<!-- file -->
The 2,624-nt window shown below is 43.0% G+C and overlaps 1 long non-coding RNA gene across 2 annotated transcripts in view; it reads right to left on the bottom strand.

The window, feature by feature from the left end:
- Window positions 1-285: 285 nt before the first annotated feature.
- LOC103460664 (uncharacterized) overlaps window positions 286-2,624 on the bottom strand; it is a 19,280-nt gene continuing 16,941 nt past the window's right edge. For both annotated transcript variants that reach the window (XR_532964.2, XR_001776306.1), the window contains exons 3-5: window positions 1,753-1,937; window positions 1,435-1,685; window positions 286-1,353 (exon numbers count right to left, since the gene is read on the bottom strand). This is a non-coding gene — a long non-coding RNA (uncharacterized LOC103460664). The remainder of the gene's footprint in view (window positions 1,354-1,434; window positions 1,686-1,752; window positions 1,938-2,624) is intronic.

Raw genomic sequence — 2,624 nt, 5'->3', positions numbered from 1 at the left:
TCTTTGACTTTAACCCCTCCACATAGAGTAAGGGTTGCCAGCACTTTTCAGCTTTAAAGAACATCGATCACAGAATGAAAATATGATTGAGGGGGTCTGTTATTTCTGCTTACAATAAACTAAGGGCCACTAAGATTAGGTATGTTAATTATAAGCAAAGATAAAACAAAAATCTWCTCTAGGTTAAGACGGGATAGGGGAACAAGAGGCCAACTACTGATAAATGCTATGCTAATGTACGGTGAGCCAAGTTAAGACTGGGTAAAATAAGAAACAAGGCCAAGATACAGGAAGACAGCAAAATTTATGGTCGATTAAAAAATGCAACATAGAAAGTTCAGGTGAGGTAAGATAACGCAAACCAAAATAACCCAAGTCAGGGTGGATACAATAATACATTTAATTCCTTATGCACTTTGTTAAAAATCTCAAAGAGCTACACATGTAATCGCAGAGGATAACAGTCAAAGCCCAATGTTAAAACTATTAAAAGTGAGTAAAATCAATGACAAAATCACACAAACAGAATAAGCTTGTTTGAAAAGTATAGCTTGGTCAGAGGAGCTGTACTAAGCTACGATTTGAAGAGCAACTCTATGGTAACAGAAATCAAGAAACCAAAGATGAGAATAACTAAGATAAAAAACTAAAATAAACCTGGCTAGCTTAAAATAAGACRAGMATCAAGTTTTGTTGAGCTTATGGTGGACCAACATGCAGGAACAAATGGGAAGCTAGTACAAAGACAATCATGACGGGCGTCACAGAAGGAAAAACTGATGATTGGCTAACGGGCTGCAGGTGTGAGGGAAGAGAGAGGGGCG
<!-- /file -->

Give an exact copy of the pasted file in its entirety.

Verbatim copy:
The 2,624-nt window shown below is 43.0% G+C and overlaps 1 long non-coding RNA gene across 2 annotated transcripts in view; it reads right to left on the bottom strand.

The window, feature by feature from the left end:
- Window positions 1-285: 285 nt before the first annotated feature.
- LOC103460664 (uncharacterized) overlaps window positions 286-2,624 on the bottom strand; it is a 19,280-nt gene continuing 16,941 nt past the window's right edge. For both annotated transcript variants that reach the window (XR_532964.2, XR_001776306.1), the window contains exons 3-5: window positions 1,753-1,937; window positions 1,435-1,685; window positions 286-1,353 (exon numbers count right to left, since the gene is read on the bottom strand). This is a non-coding gene — a long non-coding RNA (uncharacterized LOC103460664). The remainder of the gene's footprint in view (window positions 1,354-1,434; window positions 1,686-1,752; window positions 1,938-2,624) is intronic.

Raw genomic sequence — 2,624 nt, 5'->3', positions numbered from 1 at the left:
TCTTTGACTTTAACCCCTCCACATAGAGTAAGGGTTGCCAGCACTTTTCAGCTTTAAAGAACATCGATCACAGAATGAAAATATGATTGAGGGGGTCTGTTATTTCTGCTTACAATAAACTAAGGGCCACTAAGATTAGGTATGTTAATTATAAGCAAAGATAAAACAAAAATCTWCTCTAGGTTAAGACGGGATAGGGGAACAAGAGGCCAACTACTGATAAATGCTATGCTAATGTACGGTGAGCCAAGTTAAGACTGGGTAAAATAAGAAACAAGGCCAAGATACAGGAAGACAGCAAAATTTATGGTCGATTAAAAAATGCAACATAGAAAGTTCAGGTGAGGTAAGATAACGCAAACCAAAATAACCCAAGTCAGGGTGGATACAATAATACATTTAATTCCTTATGCACTTTGTTAAAAATCTCAAAGAGCTACACATGTAATCGCAGAGGATAACAGTCAAAGCCCAATGTTAAAACTATTAAAAGTGAGTAAAATCAATGACAAAATCACACAAACAGAATAAGCTTGTTTGAAAAGTATAGCTTGGTCAGAGGAGCTGTACTAAGCTACGATTTGAAGAGCAACTCTATGGTAACAGAAATCAAGAAACCAAAGATGAGAATAACTAAGATAAAAAACTAAAATAAACCTGGCTAGCTTAAAATAAGACRAGMATCAAGTTTTGTTGAGCTTATGGTGGACCAACATGCAGGAACAAATGGGAAGCTAGTACAAAGACAATCATGACGGGCGTCACAGAAGGAAAAACTGATGATTGGCTAACGGGCTGCAGGTGTGAGGGAAGAGAGAGGGGCG